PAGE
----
At the checkout, the store manager said something that Burke was preoccupied not to hear. He put the card in his pack, hurried over to school, entering through a small crowd of harrying eighth-graders, pacing down to the library, across from the second grade. Taking a piece of scrap paper from the librarian’s desk, he sat at the large, empty table and jotted down ideas for a message, wishing he had done this over the weekend. Filling half the sheet with notes, he settled on, simply, “To Erica, Happy Valentine's Day, From Burke,” and set to work then on his unruly cursive, rewriting the message until his hand could reproduce a pleasant version for the card.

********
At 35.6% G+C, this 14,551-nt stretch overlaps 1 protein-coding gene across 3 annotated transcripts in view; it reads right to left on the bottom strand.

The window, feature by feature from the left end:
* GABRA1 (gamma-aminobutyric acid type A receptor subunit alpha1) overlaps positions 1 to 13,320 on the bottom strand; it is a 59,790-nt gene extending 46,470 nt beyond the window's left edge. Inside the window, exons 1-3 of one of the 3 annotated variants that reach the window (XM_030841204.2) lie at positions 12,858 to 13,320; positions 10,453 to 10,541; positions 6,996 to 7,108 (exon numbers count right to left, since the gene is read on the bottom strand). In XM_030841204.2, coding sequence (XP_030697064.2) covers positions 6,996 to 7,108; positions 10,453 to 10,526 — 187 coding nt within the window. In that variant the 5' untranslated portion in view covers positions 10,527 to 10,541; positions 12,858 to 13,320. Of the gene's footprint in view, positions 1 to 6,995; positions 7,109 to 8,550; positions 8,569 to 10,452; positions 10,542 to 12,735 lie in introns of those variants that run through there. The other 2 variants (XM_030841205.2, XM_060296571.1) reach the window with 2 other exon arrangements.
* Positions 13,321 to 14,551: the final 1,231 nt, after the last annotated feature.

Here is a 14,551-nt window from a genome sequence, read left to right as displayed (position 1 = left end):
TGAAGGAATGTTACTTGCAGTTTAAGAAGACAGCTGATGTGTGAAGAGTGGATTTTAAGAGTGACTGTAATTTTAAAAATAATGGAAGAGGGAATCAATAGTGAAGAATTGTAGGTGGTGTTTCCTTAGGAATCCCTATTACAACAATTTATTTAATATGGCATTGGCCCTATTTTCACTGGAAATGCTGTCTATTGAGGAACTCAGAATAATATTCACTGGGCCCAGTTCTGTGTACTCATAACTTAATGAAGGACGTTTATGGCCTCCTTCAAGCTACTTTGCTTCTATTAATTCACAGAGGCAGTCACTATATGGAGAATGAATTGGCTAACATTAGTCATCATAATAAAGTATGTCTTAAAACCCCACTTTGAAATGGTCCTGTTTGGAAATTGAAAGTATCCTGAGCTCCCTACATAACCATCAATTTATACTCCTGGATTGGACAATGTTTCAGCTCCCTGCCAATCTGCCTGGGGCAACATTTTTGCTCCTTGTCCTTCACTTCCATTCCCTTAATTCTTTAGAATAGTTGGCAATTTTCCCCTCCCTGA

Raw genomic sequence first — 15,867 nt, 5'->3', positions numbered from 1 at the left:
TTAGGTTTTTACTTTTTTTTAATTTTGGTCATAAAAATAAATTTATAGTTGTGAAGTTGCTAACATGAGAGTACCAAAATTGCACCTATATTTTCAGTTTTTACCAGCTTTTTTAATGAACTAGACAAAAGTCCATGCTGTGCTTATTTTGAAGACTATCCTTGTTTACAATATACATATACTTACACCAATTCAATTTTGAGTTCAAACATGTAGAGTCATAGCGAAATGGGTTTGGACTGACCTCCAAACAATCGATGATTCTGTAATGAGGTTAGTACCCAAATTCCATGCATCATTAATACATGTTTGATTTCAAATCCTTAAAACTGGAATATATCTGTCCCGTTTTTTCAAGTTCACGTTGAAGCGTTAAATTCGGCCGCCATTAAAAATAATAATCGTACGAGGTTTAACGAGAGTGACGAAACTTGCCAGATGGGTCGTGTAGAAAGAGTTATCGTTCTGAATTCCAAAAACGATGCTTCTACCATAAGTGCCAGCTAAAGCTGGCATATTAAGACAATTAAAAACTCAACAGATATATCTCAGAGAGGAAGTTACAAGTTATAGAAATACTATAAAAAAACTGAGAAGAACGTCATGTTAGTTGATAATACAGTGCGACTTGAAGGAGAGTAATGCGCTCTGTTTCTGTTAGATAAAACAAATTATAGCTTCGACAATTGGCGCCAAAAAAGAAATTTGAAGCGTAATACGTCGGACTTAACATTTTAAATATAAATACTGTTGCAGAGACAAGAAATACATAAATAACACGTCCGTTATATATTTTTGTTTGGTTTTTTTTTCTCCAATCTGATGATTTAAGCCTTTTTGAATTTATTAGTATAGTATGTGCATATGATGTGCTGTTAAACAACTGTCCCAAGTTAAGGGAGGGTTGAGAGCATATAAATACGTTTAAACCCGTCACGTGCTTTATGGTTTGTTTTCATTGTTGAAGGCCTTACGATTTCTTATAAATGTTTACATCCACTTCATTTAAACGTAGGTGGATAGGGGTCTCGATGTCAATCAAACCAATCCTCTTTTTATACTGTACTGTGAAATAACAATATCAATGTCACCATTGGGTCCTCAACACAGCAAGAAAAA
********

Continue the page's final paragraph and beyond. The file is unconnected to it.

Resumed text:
Halfway to class, Burke saw Erica talking to friends, ready for home room. He passed the lobby, paused in the peak of his own confidence though years of schooling there and then to come, paused and looked back into the office at a dozen roses. He’d neglected to get a rose along with the card. Entering the office, he moved near the vase on the high countertop, the secretary in the principal’s office. They were talking and the principal was turned in his chair, facing almost away from the window and Burke, who plucked a rose from the vase and swiftly wrapping it inside his coat, paused for a breath, and a slower breath, turning then and walking out. Looking back, he felt a chill to match the gaze of the principal, still talking to the secretary, but looking directly at him. Hesitating for a moment, Burke then continued up the hall to class with fright in his chest. He quickly enfolded the long stem into the card and, stopping curtly, extended the valentine to Erica. She looked at the rose and then to him, accepting and turning quietly into home room. Burke crumpled the red envelope and the scrap sheet, entered the next door, tossed the scraps in the wastebasket and put the matter out of his thoughts.